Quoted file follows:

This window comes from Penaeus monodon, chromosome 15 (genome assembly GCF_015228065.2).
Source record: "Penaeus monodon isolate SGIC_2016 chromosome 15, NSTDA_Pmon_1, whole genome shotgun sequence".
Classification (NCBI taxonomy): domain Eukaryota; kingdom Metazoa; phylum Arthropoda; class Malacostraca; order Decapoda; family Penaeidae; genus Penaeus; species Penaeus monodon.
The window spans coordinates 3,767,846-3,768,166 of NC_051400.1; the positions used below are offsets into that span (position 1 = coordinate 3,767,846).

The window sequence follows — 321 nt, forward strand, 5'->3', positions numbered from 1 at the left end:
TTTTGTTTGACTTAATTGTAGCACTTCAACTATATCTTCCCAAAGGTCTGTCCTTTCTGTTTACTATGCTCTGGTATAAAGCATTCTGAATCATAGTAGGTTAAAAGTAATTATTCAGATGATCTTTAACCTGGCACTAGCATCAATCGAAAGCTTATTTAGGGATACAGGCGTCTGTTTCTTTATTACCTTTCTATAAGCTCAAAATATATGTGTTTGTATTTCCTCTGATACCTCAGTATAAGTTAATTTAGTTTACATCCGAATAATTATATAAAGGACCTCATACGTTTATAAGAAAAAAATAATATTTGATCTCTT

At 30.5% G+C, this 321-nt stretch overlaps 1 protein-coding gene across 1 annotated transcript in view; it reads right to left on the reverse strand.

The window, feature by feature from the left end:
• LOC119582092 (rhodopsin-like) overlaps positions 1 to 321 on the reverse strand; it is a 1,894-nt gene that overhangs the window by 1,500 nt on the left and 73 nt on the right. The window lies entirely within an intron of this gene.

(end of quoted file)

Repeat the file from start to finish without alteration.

This window comes from Penaeus monodon, chromosome 15 (genome assembly GCF_015228065.2).
Source record: "Penaeus monodon isolate SGIC_2016 chromosome 15, NSTDA_Pmon_1, whole genome shotgun sequence".
Classification (NCBI taxonomy): domain Eukaryota; kingdom Metazoa; phylum Arthropoda; class Malacostraca; order Decapoda; family Penaeidae; genus Penaeus; species Penaeus monodon.
The window spans coordinates 3,767,846-3,768,166 of NC_051400.1; the positions used below are offsets into that span (position 1 = coordinate 3,767,846).

The window sequence follows — 321 nt, forward strand, 5'->3', positions numbered from 1 at the left end:
TTTTGTTTGACTTAATTGTAGCACTTCAACTATATCTTCCCAAAGGTCTGTCCTTTCTGTTTACTATGCTCTGGTATAAAGCATTCTGAATCATAGTAGGTTAAAAGTAATTATTCAGATGATCTTTAACCTGGCACTAGCATCAATCGAAAGCTTATTTAGGGATACAGGCGTCTGTTTCTTTATTACCTTTCTATAAGCTCAAAATATATGTGTTTGTATTTCCTCTGATACCTCAGTATAAGTTAATTTAGTTTACATCCGAATAATTATATAAAGGACCTCATACGTTTATAAGAAAAAAATAATATTTGATCTCTT

At 30.5% G+C, this 321-nt stretch overlaps 1 protein-coding gene across 1 annotated transcript in view; it reads right to left on the reverse strand.

The window, feature by feature from the left end:
• LOC119582092 (rhodopsin-like) overlaps positions 1 to 321 on the reverse strand; it is a 1,894-nt gene that overhangs the window by 1,500 nt on the left and 73 nt on the right. The window lies entirely within an intron of this gene.